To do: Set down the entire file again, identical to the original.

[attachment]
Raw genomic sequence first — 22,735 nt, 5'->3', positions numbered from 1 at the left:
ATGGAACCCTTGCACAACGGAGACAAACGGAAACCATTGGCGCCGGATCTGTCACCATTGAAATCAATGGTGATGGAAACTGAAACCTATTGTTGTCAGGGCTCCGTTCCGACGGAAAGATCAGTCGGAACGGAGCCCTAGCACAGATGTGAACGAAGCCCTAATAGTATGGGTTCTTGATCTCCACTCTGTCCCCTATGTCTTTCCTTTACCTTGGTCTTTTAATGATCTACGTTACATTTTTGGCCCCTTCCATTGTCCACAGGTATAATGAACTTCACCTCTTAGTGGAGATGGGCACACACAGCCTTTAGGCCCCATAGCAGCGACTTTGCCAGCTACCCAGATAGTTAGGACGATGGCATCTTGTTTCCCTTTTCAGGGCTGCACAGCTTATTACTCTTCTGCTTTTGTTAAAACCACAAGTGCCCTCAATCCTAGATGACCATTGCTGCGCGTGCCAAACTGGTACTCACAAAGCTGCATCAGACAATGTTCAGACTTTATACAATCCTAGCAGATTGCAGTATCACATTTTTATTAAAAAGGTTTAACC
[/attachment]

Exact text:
Raw genomic sequence first — 22,735 nt, 5'->3', positions numbered from 1 at the left:
ATGGAACCCTTGCACAACGGAGACAAACGGAAACCATTGGCGCCGGATCTGTCACCATTGAAATCAATGGTGATGGAAACTGAAACCTATTGTTGTCAGGGCTCCGTTCCGACGGAAAGATCAGTCGGAACGGAGCCCTAGCACAGATGTGAACGAAGCCCTAATAGTATGGGTTCTTGATCTCCACTCTGTCCCCTATGTCTTTCCTTTACCTTGGTCTTTTAATGATCTACGTTACATTTTTGGCCCCTTCCATTGTCCACAGGTATAATGAACTTCACCTCTTAGTGGAGATGGGCACACACAGCCTTTAGGCCCCATAGCAGCGACTTTGCCAGCTACCCAGATAGTTAGGACGATGGCATCTTGTTTCCCTTTTCAGGGCTGCACAGCTTATTACTCTTCTGCTTTTGTTAAAACCACAAGTGCCCTCAATCCTAGATGACCATTGCTGCGCGTGCCAAACTGGTACTCACAAAGCTGCATCAGACAATGTTCAGACTTTATACAATCCTAGCAGATTGCAGTATCACATTTTTATTAAAAAGGTTTAACC